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Jastine Lumbres
by Jastine Lumbres

Best Practices For A Donor-Centric Thank You Letter

A thank you letter that brings donors back.

Being in the business of asking for and receiving donations, saying Thank You by sending out a letter of gratitude seems likes a small task for nonprofits. It has gotten to the point that it has been made an indispensable part of the donation process and is one of the top methods your nonprofit can utilize when figuring out How To Retain Donors. Previous research conducted by Penelope Burk over a decade ago on thank you letters told a different story, where donors highlighted two shortcomings of nonprofit thank you letters: the time between their donation and receiving the letter and the unsurprising and generalized content of these letters. Nonprofits today have wised up and have gotten better at thanking donors in a timely manner, but the content of these letters still leaves something to be desired. Below, we outline some general pointers on the composition of the thank you letter along with a few additional tips on how to separate your letter from the rest.

Who gets these letters?

Simply put: Everyone! Although some may think that thank you letters should only be reserved for and sent to regular contributors like monthly donors or to those who make large donations, we believe that it would benefit your nonprofit to send out these letters to all who donate. That being said, don’t forget about donors who give smaller gifts and definitely include first-time donors on the list of those who should receive a letter of gratitude. Gail Perry of FiredUp Fundraising emphasizes that by including them in this personal thank you process, they will be more likely to give a second time. The same can be said of larger and monthly donors: by maintaining the personal touch in this way will encourage them to continue giving and to give more.

Physical details of your letter.

In its most basic form, Burk states, your letter should be composed of an actual, tangible letter, not just a printed card with your thanks. It should be personally addressed to the donor in question and, if resources allow, can be handwritten as well, a useful tactic we discussed in greater detail in our article on the Classic and Contemporary Ways to Say Thank You to Donors. Additionally, Allison Gauss of Classy reminds us, make sure that your thank you letter is properly branded with your nonprofit’s logo affixed at the top with other relevant elements in the letter reflecting your brand colors. Ensuring that your thank you letter is appropriately branding in keeping with your nonprofit’s branding standards is important to maintaining your nonprofit’s personality and professionalism in the minds of your donors, which we discussed in greater detail in Why Nonprofit Branding Is Important.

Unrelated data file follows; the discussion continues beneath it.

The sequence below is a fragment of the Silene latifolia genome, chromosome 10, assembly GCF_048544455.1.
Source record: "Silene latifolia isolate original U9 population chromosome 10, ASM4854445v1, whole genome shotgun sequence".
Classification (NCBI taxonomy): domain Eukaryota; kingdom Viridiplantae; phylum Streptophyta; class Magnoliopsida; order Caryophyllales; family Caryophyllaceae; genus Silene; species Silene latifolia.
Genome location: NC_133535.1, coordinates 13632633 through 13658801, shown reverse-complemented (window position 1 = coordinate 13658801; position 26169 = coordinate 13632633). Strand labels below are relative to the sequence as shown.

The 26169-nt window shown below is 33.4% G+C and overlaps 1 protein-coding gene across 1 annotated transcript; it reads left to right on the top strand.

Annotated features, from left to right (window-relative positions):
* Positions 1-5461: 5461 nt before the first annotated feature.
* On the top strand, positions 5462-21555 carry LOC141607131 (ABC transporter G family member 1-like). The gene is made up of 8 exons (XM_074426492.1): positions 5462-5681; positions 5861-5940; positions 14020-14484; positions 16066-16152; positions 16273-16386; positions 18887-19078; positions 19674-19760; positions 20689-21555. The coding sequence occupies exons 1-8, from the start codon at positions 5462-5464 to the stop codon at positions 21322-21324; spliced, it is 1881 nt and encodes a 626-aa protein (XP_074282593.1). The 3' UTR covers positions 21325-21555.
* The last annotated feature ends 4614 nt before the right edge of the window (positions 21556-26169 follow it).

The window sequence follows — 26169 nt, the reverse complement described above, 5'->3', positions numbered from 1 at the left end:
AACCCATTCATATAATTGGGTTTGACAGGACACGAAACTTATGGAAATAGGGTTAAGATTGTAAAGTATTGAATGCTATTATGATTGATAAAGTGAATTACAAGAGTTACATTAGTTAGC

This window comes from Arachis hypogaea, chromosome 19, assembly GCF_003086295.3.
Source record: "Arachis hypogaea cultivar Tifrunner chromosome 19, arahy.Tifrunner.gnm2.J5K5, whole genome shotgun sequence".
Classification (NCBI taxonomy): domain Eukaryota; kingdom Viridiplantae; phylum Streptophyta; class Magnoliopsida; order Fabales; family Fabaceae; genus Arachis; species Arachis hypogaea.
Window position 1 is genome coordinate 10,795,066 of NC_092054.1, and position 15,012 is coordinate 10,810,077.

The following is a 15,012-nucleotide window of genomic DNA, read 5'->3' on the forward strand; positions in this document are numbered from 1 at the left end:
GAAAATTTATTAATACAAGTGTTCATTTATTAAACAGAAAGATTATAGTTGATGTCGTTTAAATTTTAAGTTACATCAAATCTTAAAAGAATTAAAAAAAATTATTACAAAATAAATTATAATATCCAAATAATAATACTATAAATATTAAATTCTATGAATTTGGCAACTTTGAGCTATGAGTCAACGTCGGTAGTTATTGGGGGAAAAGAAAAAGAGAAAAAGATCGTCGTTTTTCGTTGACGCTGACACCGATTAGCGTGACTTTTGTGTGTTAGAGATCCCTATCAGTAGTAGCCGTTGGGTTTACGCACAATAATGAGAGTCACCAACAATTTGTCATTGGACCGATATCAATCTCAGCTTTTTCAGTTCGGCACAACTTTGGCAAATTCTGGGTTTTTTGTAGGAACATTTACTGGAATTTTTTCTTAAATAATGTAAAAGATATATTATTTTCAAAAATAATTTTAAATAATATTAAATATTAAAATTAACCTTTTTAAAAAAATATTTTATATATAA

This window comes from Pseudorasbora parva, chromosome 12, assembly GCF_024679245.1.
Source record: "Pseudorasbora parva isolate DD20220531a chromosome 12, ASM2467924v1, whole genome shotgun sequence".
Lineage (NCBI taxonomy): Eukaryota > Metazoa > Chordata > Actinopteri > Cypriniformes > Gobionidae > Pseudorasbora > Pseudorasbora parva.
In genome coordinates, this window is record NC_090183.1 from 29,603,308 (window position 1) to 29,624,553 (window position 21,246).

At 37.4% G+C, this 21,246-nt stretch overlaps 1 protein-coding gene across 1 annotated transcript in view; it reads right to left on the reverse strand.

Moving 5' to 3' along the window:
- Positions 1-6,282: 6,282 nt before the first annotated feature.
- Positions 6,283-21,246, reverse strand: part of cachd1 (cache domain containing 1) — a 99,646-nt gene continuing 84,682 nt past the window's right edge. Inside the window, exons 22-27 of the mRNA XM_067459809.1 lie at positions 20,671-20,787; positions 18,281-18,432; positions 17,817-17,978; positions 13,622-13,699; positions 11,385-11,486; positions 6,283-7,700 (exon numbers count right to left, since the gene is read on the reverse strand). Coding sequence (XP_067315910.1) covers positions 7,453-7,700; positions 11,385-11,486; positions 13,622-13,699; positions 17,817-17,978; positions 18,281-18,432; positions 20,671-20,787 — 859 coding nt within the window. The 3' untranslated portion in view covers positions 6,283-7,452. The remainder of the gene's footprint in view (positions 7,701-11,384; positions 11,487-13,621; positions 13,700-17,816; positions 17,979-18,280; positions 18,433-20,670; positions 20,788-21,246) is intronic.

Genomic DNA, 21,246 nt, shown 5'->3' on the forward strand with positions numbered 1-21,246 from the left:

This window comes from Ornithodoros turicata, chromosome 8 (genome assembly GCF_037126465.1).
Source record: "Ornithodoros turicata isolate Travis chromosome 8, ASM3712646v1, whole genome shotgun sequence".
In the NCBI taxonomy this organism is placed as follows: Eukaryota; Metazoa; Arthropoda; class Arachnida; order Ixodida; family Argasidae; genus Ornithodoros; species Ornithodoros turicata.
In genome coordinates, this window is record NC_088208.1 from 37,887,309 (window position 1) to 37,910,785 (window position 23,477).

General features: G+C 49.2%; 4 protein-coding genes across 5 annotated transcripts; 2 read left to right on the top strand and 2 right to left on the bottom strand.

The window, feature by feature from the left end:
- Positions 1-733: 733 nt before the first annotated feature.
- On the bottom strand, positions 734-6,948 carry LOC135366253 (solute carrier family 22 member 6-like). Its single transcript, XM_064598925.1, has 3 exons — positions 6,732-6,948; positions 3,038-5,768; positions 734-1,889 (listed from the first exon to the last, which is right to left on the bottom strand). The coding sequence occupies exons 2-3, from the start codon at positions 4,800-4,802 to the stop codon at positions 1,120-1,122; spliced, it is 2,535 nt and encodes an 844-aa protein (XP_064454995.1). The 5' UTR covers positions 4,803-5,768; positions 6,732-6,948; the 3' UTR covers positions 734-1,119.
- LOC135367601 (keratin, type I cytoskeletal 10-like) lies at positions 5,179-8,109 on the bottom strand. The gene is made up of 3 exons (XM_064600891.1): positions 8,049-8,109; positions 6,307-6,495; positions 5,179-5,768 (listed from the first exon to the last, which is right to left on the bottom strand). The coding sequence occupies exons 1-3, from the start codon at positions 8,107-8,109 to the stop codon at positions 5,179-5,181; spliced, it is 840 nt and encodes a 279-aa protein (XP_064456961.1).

Structure and Language

Opinions on the length of your thank you letter vary across with the board, with some, such as Penelope Burk who err on the side of a short, sweet, and complete letter maxing out at two short and concise paragraphs long. Some others believe that your thank you should be said in a maximum of four to five straightforward paragraphs. And still others, like Kivi Leroux Miller of GuideStar, advise nonprofits to “think Hallmark card,” where you can look to Hallmark cards for thank you letter inspiration. Many of their cards “lay it all out there in 30 words.”

Whatever length you choose as your thank you letter structure, there are a few things on language that you should also consider as your dive into your writing:

  • Work in short sentences, says Vanessa Chase Lockshin of The Storytelling Nonprofit, so that you letter is understandable and easy to follow, this also means avoiding the use of lengthy or complex words.